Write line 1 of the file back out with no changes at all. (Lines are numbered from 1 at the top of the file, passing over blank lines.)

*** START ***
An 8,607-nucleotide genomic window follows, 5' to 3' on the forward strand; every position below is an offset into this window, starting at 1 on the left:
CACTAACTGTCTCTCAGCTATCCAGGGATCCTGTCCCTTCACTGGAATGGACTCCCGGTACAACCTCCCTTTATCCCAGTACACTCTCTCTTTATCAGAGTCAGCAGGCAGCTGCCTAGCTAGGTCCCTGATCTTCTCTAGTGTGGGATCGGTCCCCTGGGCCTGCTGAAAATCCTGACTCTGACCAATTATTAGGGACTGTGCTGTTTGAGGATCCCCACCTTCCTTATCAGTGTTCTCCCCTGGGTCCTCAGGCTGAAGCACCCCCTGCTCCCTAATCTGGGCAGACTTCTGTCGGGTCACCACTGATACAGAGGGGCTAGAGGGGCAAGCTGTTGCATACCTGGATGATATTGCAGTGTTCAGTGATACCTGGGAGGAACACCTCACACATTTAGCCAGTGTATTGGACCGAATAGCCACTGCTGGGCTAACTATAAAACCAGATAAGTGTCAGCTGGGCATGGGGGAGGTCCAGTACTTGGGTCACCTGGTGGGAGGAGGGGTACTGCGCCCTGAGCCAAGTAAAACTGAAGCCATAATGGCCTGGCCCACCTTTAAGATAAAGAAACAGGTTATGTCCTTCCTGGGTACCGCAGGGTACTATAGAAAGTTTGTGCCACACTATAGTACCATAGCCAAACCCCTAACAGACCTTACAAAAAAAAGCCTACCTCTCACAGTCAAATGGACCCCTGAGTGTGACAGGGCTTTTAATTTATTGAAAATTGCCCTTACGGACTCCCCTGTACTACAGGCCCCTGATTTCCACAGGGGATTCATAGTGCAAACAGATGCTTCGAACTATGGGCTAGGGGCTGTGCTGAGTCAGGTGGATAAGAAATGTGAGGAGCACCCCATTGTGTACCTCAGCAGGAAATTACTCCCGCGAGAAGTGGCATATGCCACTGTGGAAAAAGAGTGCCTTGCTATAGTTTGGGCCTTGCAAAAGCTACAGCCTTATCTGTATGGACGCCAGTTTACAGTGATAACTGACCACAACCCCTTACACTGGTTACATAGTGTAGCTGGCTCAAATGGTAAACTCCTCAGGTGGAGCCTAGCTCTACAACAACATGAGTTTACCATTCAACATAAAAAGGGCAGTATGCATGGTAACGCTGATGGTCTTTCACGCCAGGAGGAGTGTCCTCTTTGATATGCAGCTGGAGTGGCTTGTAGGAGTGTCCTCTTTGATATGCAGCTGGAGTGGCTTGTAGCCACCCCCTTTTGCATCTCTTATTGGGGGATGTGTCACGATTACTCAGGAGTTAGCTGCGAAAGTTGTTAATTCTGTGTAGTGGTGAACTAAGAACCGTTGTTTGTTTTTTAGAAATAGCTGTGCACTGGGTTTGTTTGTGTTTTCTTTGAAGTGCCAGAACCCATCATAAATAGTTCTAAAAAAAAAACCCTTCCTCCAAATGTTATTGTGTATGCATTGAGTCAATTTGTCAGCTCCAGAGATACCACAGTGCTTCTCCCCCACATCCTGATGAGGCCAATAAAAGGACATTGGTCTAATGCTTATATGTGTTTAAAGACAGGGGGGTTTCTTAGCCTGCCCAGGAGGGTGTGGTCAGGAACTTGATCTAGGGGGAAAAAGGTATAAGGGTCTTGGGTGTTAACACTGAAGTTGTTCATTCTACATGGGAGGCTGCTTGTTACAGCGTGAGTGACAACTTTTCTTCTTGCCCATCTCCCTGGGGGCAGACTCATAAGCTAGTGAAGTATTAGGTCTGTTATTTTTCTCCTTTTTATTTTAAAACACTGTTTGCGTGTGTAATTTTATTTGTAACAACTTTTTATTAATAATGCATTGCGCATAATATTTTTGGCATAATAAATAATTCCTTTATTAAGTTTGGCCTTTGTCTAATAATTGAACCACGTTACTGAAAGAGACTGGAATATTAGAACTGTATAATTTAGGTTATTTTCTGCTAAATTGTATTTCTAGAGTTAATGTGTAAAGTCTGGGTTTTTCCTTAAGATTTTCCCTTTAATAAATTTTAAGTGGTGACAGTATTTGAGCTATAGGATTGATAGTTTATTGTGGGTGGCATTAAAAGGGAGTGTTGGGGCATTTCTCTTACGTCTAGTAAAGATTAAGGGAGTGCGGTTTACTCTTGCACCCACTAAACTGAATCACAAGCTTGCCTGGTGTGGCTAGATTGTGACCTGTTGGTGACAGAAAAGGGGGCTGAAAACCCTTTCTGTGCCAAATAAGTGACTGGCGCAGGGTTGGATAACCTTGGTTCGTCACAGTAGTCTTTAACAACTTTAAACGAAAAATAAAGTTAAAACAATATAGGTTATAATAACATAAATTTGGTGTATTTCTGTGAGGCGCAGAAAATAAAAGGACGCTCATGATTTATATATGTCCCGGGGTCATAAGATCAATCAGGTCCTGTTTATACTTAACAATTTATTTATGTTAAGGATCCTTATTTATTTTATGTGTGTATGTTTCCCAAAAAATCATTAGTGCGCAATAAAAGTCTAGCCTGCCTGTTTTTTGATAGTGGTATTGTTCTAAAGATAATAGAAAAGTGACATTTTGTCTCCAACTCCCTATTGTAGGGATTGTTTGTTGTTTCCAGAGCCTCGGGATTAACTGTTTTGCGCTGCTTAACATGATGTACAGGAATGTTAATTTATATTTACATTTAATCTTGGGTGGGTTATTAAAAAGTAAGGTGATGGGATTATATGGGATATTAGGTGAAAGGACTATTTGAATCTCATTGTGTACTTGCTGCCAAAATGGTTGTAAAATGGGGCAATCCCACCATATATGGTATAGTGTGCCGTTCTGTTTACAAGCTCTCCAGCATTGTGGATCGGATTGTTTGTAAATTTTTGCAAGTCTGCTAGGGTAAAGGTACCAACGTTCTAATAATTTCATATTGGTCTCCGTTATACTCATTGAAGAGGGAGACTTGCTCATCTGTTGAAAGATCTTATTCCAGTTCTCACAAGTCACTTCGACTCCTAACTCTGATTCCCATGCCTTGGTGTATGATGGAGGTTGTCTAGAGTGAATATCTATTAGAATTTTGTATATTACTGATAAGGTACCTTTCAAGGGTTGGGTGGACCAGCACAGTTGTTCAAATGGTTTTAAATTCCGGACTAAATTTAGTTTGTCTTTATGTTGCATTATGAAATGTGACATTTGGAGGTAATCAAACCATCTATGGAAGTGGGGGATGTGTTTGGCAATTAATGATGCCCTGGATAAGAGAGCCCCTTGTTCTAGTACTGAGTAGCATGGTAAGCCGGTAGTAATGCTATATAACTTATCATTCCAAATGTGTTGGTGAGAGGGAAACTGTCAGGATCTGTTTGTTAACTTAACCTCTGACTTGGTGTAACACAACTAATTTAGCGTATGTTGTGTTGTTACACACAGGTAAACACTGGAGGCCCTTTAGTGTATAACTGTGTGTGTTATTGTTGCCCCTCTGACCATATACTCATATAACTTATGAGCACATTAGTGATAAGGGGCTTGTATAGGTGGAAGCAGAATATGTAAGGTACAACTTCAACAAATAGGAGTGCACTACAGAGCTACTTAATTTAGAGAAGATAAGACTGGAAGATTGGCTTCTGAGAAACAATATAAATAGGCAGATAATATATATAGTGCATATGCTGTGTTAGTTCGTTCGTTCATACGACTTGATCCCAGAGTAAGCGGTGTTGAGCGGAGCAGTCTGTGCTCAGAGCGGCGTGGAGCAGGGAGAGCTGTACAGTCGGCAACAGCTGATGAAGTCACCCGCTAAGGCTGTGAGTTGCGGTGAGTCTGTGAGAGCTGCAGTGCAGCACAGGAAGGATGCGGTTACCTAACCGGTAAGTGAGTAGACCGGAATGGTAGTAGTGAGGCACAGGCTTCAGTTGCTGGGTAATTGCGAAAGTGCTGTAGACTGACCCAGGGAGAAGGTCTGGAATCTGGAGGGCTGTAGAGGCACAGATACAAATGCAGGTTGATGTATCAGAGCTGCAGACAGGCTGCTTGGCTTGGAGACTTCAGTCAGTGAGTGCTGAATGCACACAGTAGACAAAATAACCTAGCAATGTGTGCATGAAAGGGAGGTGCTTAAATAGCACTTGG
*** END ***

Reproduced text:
An 8,607-nucleotide genomic window follows, 5' to 3' on the forward strand; every position below is an offset into this window, starting at 1 on the left: